To answer question #1, you are not allowed to use this approach when arriving to the PMM VOR from radial degree numbers 004 ascending to 091. This means that you can not fly in to PMM from the Northish, Northeast, or East. This is probably to avoid conflict with the major congested area of Grand Rapids and its associated airport’s Class B airspace. Also, V170 is no longer an active victor airway. And, PMM R-29 is unusable for VOR only navigation. However, this does not preclude using this approach for local flights and radar vectoring where an arrival would not be necessary.
To answer question #2, the course reversal at JAVPO is not mandatory. It is a Holding pattern in lieu of procedure turns. JAVPO is the Intermediate Fix for the approach. You can use JAVPO or its associated intermediate leg as a gate for a straight-in approach on the IAP. Just state your intentions and get clearance to maintain spacing and separation.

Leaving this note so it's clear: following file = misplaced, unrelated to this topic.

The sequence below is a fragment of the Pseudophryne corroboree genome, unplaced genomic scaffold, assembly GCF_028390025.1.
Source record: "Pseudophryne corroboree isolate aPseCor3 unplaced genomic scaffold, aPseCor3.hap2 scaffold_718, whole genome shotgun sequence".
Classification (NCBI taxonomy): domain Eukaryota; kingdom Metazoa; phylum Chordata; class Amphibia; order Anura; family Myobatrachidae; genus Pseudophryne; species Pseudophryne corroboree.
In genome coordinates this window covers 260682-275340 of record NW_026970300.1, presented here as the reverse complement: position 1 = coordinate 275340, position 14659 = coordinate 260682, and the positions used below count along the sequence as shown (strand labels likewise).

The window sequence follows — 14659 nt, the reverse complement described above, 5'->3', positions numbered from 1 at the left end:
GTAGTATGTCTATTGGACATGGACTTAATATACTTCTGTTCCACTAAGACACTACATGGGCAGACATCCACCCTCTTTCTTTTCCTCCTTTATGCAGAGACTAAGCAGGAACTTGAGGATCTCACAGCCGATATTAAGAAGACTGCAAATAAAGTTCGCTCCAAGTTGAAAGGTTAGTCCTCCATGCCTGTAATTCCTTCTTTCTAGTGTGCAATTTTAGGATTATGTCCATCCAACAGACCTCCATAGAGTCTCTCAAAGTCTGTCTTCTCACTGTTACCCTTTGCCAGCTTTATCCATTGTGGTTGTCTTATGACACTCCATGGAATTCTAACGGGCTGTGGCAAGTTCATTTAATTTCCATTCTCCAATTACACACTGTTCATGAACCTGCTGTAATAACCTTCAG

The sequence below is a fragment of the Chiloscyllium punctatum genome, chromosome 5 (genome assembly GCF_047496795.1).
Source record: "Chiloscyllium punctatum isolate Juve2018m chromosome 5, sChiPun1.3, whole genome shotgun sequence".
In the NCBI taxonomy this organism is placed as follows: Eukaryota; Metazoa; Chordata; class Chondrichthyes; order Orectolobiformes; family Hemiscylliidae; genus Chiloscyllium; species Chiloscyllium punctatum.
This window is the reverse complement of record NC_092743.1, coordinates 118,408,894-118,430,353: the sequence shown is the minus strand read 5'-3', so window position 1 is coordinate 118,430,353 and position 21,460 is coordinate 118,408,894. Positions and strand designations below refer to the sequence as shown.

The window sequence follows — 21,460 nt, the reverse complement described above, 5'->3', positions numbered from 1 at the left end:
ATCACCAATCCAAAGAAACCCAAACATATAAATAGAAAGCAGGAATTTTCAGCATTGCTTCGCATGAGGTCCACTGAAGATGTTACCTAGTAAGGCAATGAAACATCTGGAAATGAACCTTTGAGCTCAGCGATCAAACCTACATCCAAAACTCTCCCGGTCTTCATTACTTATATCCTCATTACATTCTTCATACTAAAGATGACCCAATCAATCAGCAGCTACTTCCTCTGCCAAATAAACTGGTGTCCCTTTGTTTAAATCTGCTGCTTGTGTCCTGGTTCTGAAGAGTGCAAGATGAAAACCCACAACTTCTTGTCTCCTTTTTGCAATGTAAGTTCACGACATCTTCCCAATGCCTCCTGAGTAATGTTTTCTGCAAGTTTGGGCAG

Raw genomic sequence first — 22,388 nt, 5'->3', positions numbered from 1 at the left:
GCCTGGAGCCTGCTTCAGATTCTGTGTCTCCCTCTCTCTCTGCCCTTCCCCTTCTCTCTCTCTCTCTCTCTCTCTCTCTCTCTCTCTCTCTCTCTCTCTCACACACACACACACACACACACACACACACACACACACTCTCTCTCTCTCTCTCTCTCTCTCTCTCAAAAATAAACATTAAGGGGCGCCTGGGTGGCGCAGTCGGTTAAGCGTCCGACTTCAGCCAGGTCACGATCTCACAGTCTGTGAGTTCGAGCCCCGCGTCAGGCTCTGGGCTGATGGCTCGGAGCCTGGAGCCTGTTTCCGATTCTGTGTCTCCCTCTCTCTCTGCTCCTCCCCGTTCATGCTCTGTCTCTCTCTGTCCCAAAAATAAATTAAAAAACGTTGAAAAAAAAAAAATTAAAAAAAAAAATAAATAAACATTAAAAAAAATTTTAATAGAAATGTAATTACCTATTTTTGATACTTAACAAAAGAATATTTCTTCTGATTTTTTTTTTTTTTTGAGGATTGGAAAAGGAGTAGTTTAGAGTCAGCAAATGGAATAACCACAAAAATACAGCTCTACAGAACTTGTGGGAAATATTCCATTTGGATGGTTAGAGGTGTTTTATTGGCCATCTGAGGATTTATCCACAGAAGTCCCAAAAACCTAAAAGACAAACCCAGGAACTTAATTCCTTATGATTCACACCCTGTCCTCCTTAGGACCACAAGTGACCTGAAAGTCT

Wbeard52 has given a great acronym to remember when a procedure turn is not required. Another one to remember is the one derived from the FAA‘s list of situations not requiring a procedure turn included in the Instrument Flying Handbook. It is the acronym taught to prepare for the FAA written knowledge test and the practical checkride.
- Straight in approaches
- Hold in lieu of procedure turns
- Arc approaches
- Radar vectoring
- No Pt noted on the approach
- Teardrop course reversal approaches
- Timed (start) approaches
One point to note is that a procedure turn should be planned anytime the angle inbound to join the approach will result in a turn of greater than 90°. This means that flying from PMM on the 033 radial direct to JAVPO without vectoring would result in a course reversal. However, you could hold on the published hold at PMM to get set up for the approach. This would necessitate holding at a traditionally very busy (aircraft dense) fix, though. Probably something both you and ATC want to avoid for a GA aircraft if possible.